To create a valid contract, three general requirements must be met.
Mnemonic: Mother Adores Cigars After Dinner
1. Mutual Assent
3. Absence of Defenses
This chapter primarily deals with mutual assent, also called a “meeting of the minds.” It embodies the idea that all parties should have a similar understanding of the contract they agree to enter. To achieve mutual assent, the parties often undergo a negotiated process whereby each makes proposals and counterproposals until they arrive at a mutually acceptable arrangement. The process ends when one side accepts the other side’s offer (proposal).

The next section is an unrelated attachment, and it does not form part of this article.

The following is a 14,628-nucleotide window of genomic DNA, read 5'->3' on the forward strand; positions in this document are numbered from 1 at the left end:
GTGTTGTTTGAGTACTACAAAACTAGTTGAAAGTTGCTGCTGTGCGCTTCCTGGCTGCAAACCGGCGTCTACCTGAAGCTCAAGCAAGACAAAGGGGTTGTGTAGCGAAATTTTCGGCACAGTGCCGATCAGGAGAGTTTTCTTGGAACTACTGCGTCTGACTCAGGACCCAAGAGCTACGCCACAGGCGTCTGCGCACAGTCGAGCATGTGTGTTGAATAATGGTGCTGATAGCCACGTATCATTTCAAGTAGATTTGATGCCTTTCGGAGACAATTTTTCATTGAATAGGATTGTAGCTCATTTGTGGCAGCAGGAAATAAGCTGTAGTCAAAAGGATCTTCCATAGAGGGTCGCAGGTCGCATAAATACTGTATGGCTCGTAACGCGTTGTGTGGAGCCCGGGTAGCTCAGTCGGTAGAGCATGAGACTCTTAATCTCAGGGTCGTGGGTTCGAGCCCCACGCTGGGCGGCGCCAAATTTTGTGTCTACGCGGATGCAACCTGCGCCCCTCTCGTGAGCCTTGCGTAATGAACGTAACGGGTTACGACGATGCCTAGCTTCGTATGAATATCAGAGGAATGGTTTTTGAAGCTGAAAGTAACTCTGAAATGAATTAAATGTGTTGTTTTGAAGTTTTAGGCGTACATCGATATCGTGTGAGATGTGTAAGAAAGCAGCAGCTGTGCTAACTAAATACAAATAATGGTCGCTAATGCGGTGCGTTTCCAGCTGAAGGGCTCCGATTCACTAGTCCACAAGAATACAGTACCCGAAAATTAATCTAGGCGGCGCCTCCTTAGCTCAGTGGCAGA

An offer is a manifestation of willingness to enter into a bargain that invites another person’s assent. So the bargain with assent will, in turn, conclude the arrangement (Rest. 2d. § 24). One who makes an offer is the offeror, and the person to whom it is made is the offeree. To be a valid offer (i.e., to constitute an offer), a manifestation of intent to enter a bargain must have “the 3 C’s:”
Commitment or promise by the offeror to enter into a contract Certainty and definitiveness of essential terms Communication by offeror to offeree